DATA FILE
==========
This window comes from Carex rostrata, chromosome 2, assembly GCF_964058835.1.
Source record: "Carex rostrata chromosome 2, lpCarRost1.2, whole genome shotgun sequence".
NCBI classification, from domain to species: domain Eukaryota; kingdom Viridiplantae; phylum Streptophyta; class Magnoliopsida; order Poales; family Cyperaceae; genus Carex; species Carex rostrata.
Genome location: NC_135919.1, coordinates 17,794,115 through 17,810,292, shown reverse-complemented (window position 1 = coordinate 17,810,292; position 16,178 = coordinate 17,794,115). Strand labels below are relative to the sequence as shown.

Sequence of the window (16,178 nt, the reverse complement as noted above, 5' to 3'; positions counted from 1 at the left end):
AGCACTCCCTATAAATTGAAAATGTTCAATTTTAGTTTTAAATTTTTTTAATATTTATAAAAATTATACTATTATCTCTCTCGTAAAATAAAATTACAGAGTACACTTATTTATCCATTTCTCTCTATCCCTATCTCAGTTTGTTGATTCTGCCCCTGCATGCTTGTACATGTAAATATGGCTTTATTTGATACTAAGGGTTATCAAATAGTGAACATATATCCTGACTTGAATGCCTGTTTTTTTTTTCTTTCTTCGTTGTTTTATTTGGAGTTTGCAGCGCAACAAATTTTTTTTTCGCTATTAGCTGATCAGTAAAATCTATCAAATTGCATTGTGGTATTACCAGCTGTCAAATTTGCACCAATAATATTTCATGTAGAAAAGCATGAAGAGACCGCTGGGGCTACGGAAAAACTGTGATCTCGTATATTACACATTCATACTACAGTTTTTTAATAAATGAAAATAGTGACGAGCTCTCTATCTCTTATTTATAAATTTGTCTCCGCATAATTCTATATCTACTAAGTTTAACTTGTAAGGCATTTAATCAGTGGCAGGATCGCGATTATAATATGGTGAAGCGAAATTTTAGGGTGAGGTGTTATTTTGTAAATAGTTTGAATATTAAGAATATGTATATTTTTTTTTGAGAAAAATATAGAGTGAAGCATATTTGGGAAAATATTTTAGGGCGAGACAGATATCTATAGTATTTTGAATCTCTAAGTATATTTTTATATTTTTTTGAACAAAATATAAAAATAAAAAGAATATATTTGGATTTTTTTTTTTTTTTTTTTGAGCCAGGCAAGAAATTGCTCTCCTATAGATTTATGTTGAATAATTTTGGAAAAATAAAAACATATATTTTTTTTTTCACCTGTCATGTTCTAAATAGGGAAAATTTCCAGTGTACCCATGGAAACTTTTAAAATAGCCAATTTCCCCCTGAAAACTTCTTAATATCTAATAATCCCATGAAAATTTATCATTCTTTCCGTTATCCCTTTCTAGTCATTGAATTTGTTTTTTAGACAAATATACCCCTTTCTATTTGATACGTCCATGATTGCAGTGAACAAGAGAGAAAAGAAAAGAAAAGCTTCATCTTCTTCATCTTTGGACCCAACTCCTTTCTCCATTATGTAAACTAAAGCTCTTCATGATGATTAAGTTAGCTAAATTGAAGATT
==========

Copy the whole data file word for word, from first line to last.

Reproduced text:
This window comes from Carex rostrata, chromosome 2, assembly GCF_964058835.1.
Source record: "Carex rostrata chromosome 2, lpCarRost1.2, whole genome shotgun sequence".
NCBI classification, from domain to species: domain Eukaryota; kingdom Viridiplantae; phylum Streptophyta; class Magnoliopsida; order Poales; family Cyperaceae; genus Carex; species Carex rostrata.
Genome location: NC_135919.1, coordinates 17,794,115 through 17,810,292, shown reverse-complemented (window position 1 = coordinate 17,810,292; position 16,178 = coordinate 17,794,115). Strand labels below are relative to the sequence as shown.

Sequence of the window (16,178 nt, the reverse complement as noted above, 5' to 3'; positions counted from 1 at the left end):
AGCACTCCCTATAAATTGAAAATGTTCAATTTTAGTTTTAAATTTTTTTAATATTTATAAAAATTATACTATTATCTCTCTCGTAAAATAAAATTACAGAGTACACTTATTTATCCATTTCTCTCTATCCCTATCTCAGTTTGTTGATTCTGCCCCTGCATGCTTGTACATGTAAATATGGCTTTATTTGATACTAAGGGTTATCAAATAGTGAACATATATCCTGACTTGAATGCCTGTTTTTTTTTTCTTTCTTCGTTGTTTTATTTGGAGTTTGCAGCGCAACAAATTTTTTTTTCGCTATTAGCTGATCAGTAAAATCTATCAAATTGCATTGTGGTATTACCAGCTGTCAAATTTGCACCAATAATATTTCATGTAGAAAAGCATGAAGAGACCGCTGGGGCTACGGAAAAACTGTGATCTCGTATATTACACATTCATACTACAGTTTTTTAATAAATGAAAATAGTGACGAGCTCTCTATCTCTTATTTATAAATTTGTCTCCGCATAATTCTATATCTACTAAGTTTAACTTGTAAGGCATTTAATCAGTGGCAGGATCGCGATTATAATATGGTGAAGCGAAATTTTAGGGTGAGGTGTTATTTTGTAAATAGTTTGAATATTAAGAATATGTATATTTTTTTTTGAGAAAAATATAGAGTGAAGCATATTTGGGAAAATATTTTAGGGCGAGACAGATATCTATAGTATTTTGAATCTCTAAGTATATTTTTATATTTTTTTGAACAAAATATAAAAATAAAAAGAATATATTTGGATTTTTTTTTTTTTTTTTTTGAGCCAGGCAAGAAATTGCTCTCCTATAGATTTATGTTGAATAATTTTGGAAAAATAAAAACATATATTTTTTTTTTCACCTGTCATGTTCTAAATAGGGAAAATTTCCAGTGTACCCATGGAAACTTTTAAAATAGCCAATTTCCCCCTGAAAACTTCTTAATATCTAATAATCCCATGAAAATTTATCATTCTTTCCGTTATCCCTTTCTAGTCATTGAATTTGTTTTTTAGACAAATATACCCCTTTCTATTTGATACGTCCATGATTGCAGTGAACAAGAGAGAAAAGAAAAGAAAAGCTTCATCTTCTTCATCTTTGGACCCAACTCCTTTCTCCATTATGTAAACTAAAGCTCTTCATGATGATTAAGTTAGCTAAATTGAAGATT